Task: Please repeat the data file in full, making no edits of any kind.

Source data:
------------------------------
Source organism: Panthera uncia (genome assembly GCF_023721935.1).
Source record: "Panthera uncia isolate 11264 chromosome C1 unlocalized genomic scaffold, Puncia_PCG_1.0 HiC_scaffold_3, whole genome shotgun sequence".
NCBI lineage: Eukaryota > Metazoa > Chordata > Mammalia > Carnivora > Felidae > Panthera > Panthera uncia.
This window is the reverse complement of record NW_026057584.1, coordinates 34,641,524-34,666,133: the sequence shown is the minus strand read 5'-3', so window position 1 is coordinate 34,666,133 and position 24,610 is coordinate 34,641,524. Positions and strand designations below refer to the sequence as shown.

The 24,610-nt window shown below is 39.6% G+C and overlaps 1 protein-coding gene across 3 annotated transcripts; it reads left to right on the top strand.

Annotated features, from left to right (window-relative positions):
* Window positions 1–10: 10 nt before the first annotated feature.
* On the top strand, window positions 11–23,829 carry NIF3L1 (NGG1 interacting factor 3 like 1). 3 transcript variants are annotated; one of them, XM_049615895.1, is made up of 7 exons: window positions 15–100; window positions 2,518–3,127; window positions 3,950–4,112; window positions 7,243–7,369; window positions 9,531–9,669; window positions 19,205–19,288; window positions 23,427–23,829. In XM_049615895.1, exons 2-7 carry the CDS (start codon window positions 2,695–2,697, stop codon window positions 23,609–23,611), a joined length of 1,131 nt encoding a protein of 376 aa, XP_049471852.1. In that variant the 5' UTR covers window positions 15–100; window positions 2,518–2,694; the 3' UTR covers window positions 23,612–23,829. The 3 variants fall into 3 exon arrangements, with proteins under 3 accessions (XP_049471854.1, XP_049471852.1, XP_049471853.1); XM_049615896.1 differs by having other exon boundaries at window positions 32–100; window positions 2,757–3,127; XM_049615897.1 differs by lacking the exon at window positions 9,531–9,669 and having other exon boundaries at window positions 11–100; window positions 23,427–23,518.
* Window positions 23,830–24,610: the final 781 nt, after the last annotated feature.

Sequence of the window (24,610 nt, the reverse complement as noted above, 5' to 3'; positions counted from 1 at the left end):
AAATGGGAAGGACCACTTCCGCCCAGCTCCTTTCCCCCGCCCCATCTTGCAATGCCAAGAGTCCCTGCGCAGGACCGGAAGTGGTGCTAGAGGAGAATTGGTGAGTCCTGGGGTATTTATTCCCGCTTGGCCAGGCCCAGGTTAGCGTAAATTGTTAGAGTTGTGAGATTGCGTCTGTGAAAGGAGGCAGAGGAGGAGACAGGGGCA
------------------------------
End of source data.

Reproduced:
Source organism: Panthera uncia (genome assembly GCF_023721935.1).
Source record: "Panthera uncia isolate 11264 chromosome C1 unlocalized genomic scaffold, Puncia_PCG_1.0 HiC_scaffold_3, whole genome shotgun sequence".
NCBI lineage: Eukaryota > Metazoa > Chordata > Mammalia > Carnivora > Felidae > Panthera > Panthera uncia.
This window is the reverse complement of record NW_026057584.1, coordinates 34,641,524-34,666,133: the sequence shown is the minus strand read 5'-3', so window position 1 is coordinate 34,666,133 and position 24,610 is coordinate 34,641,524. Positions and strand designations below refer to the sequence as shown.

The 24,610-nt window shown below is 39.6% G+C and overlaps 1 protein-coding gene across 3 annotated transcripts; it reads left to right on the top strand.

Annotated features, from left to right (window-relative positions):
* Window positions 1–10: 10 nt before the first annotated feature.
* On the top strand, window positions 11–23,829 carry NIF3L1 (NGG1 interacting factor 3 like 1). 3 transcript variants are annotated; one of them, XM_049615895.1, is made up of 7 exons: window positions 15–100; window positions 2,518–3,127; window positions 3,950–4,112; window positions 7,243–7,369; window positions 9,531–9,669; window positions 19,205–19,288; window positions 23,427–23,829. In XM_049615895.1, exons 2-7 carry the CDS (start codon window positions 2,695–2,697, stop codon window positions 23,609–23,611), a joined length of 1,131 nt encoding a protein of 376 aa, XP_049471852.1. In that variant the 5' UTR covers window positions 15–100; window positions 2,518–2,694; the 3' UTR covers window positions 23,612–23,829. The 3 variants fall into 3 exon arrangements, with proteins under 3 accessions (XP_049471854.1, XP_049471852.1, XP_049471853.1); XM_049615896.1 differs by having other exon boundaries at window positions 32–100; window positions 2,757–3,127; XM_049615897.1 differs by lacking the exon at window positions 9,531–9,669 and having other exon boundaries at window positions 11–100; window positions 23,427–23,518.
* Window positions 23,830–24,610: the final 781 nt, after the last annotated feature.

Sequence of the window (24,610 nt, the reverse complement as noted above, 5' to 3'; positions counted from 1 at the left end):
AAATGGGAAGGACCACTTCCGCCCAGCTCCTTTCCCCCGCCCCATCTTGCAATGCCAAGAGTCCCTGCGCAGGACCGGAAGTGGTGCTAGAGGAGAATTGGTGAGTCCTGGGGTATTTATTCCCGCTTGGCCAGGCCCAGGTTAGCGTAAATTGTTAGAGTTGTGAGATTGCGTCTGTGAAAGGAGGCAGAGGAGGAGACAGGGGCA